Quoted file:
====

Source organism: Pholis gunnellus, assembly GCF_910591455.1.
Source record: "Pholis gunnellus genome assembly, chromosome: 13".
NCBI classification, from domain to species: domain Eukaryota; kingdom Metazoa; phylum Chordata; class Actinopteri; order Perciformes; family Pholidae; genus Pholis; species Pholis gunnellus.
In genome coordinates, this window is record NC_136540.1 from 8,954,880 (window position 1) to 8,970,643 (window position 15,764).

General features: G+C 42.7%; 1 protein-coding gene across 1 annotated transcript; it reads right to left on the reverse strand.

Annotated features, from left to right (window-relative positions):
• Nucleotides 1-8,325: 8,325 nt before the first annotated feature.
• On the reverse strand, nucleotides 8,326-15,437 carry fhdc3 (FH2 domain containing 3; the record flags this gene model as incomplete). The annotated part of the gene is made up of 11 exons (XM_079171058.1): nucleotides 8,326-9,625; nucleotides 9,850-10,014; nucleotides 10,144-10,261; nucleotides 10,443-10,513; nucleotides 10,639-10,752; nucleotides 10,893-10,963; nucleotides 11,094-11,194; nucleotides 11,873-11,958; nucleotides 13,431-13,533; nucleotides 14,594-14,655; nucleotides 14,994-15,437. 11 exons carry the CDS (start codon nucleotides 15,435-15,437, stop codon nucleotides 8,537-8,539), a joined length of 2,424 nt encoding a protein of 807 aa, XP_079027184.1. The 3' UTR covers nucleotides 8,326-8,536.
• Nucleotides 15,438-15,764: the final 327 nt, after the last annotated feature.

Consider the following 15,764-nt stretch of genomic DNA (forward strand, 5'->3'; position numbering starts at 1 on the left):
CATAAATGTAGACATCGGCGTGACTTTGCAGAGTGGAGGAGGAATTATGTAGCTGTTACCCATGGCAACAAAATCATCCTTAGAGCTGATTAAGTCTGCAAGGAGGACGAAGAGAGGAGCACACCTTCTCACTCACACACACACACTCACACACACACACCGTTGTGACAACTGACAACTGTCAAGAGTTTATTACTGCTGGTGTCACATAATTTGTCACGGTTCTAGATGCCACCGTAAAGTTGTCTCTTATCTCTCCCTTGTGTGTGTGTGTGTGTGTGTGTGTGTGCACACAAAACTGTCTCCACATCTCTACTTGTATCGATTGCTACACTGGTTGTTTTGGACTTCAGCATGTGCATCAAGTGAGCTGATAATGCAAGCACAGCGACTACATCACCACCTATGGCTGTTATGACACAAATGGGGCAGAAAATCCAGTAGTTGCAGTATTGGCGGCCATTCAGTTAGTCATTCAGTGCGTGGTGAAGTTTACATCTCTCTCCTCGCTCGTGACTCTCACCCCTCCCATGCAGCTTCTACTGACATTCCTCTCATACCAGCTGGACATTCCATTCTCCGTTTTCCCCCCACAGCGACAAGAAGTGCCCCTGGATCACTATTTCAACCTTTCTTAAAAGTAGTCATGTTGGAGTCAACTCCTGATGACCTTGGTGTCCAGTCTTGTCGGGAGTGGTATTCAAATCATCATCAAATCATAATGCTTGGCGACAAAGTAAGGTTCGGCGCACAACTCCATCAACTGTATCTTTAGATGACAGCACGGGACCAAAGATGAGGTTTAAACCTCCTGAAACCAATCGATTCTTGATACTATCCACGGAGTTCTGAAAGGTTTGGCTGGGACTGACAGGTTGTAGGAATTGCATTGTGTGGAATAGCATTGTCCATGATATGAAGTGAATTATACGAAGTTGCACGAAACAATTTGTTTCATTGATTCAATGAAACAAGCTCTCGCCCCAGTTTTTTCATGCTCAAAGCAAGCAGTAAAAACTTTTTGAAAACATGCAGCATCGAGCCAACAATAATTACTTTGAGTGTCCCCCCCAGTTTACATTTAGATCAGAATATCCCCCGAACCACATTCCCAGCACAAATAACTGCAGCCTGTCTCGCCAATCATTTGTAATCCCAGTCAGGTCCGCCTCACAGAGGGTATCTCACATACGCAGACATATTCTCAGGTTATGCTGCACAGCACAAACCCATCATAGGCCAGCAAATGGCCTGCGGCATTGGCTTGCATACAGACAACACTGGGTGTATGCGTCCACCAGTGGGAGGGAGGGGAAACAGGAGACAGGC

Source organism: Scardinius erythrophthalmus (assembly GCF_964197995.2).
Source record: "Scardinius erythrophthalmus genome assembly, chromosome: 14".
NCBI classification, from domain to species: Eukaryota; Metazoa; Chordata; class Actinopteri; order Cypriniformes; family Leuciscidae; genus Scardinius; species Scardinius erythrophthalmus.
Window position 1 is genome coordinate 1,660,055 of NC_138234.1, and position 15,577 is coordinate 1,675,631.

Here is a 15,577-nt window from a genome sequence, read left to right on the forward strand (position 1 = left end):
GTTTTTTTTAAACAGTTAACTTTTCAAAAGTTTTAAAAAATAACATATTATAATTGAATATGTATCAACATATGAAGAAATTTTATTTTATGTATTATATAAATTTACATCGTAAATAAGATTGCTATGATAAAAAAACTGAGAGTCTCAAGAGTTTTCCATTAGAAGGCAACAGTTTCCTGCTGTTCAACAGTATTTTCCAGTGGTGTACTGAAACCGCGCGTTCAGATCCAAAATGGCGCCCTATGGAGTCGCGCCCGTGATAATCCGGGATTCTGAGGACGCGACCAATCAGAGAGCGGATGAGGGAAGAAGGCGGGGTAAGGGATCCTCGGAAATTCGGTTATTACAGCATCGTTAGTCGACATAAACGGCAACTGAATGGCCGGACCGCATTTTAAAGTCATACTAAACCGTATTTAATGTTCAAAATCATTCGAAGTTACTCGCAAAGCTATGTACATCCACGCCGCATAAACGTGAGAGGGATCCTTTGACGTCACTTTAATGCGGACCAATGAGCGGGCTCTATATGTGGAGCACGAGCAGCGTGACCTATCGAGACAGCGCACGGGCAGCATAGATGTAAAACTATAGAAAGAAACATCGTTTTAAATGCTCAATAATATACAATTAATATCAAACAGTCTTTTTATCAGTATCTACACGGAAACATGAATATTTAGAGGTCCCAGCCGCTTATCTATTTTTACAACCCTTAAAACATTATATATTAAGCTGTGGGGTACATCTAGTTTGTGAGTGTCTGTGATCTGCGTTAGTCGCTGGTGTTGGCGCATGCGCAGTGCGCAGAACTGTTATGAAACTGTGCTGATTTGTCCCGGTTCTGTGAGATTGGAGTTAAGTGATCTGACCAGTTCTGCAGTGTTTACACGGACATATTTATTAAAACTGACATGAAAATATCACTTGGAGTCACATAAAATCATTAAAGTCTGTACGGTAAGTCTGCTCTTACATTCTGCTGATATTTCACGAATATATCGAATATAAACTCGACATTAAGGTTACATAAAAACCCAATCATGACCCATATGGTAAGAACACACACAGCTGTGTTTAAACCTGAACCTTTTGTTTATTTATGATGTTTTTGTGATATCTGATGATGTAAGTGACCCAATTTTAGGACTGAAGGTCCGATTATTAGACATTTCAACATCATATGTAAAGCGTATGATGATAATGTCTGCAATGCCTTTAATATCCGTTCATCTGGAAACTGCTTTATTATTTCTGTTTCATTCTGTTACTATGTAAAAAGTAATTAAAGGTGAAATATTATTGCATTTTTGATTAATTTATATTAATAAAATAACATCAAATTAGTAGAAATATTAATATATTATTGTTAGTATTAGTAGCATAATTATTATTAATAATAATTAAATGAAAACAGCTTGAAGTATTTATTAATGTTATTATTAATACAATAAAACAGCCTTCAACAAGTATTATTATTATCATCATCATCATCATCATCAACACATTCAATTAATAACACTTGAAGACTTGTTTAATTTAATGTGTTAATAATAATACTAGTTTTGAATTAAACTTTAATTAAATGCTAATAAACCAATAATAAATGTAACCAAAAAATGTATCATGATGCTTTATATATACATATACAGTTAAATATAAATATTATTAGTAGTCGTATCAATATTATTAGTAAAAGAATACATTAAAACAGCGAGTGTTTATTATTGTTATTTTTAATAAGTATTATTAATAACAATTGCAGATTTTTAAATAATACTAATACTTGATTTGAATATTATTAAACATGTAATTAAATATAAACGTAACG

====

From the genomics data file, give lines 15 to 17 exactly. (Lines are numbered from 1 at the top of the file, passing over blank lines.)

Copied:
Window position 1 is genome coordinate 1,660,055 of NC_138234.1, and position 15,577 is coordinate 1,675,631.

Here is a 15,577-nt window from a genome sequence, read left to right on the forward strand (position 1 = left end):
GTTTTTTTTAAACAGTTAACTTTTCAAAAGTTTTAAAAAATAACATATTATAATTGAATATGTATCAACATATGAAGAAATTTTATTTTATGTATTATATAAATTTACATCGTAAATAAGATTGCTATGATAAAAAAACTGAGAGTCTCAAGAGTTTTCCATTAGAAGGCAACAGTTTCCTGCTGTTCAACAGTATTTTCCAGTGGTGTACTGAAACCGCGCGTTCAGATCCAAAATGGCGCCCTATGGAGTCGCGCCCGTGATAATCCGGGATTCTGAGGACGCGACCAATCAGAGAGCGGATGAGGGAAGAAGGCGGGGTAAGGGATCCTCGGAAATTCGGTTATTACAGCATCGTTAGTCGACATAAACGGCAACTGAATGGCCGGACCGCATTTTAAAGTCATACTAAACCGTATTTAATGTTCAAAATCATTCGAAGTTACTCGCAAAGCTATGTACATCCACGCCGCATAAACGTGAGAGGGATCCTTTGACGTCACTTTAATGCGGACCAATGAGCGGGCTCTATATGTGGAGCACGAGCAGCGTGACCTATCGAGACAGCGCACGGGCAGCATAGATGTAAAACTATAGAAAGAAACATCGTTTTAAATGCTCAATAATATACAATTAATATCAAACAGTCTTTTTATCAGTATCTACACGGAAACATGAATATTTAGAGGTCCCAGCCGCTTATCTATTTTTACAACCCTTAAAACATTATATATTAAGCTGTGGGGTACATCTAGTTTGTGAGTGTCTGTGATCTGCGTTAGTCGCTGGTGTTGGCGCATGCGCAGTGCGCAGAACTGTTATGAAACTGTGCTGATTTGTCCCGGTTCTGTGAGATTGGAGTTAAGTGATCTGACCAGTTCTGCAGTGTTTACACGGACATATTTATTAAAACTGACATGAAAATATCACTTGGAGTCACATAAAATCATTAAAGTCTGTACGGTAAGTCTGCTCTTACATTCTGCTGATATTTCACGAATATATCGAATATAAACTCGACATTAAGGTTACATAAAAACCCAATCATGACCCATATGGTAAGAACACACACAGCTGTGTTTAAACCTGAACCTTTTGTTTATTTATGATGTTTTTGTGATATCTGATGATGTAAGTGACCCAATTTTAGGACTGAAGGTCCGATTATTAGACATTTCAACATCATATGTAAAGCGTATGATGATAATGTCTGCAATGCCTTTAATATCCGTTCATCTGGAAACTGCTTTATTATTTCTGTTTCATTCTGTTACTATGTAAAAAGTAATTAAAGGTGAAATATTATTGCATTTTTGATTAATTTATATTAATAAAATAACATCAAATTAGTAGAAATATTAATATATTATTGTTAGTATTAGTAGCATAATTATTATTAATAATAATTAAATGAAAACAGCTTGAAGTATTTATTAATGTTATTATTAATACAATAAAACAGCCTTCAACAAGTATTATTATTATCATCATCATCATCATCATCAACACATTCAATTAATAACACTTGAAGACTTGTTTAATTTAATGTGTTAATAATAATACTAGTTTTGAATTAAACTTTAATTAAATGCTAATAAACCAATAATAAATGTAACCAAAAAATGTATCATGATGCTTTATATATACATATACAGTTAAATATAAATATTATTAGTAGTCGTATCAATATTATTAGTAAAAGAATACATTAAAACAGCGAGTGTTTATTATTGTTATTTTTAATAAGTATTATTAATAACAATTGCAGATTTTTAAATAATACTAATACTTGATTTGAATATTATTAAACATGTAATTAAATATAAACGTAACG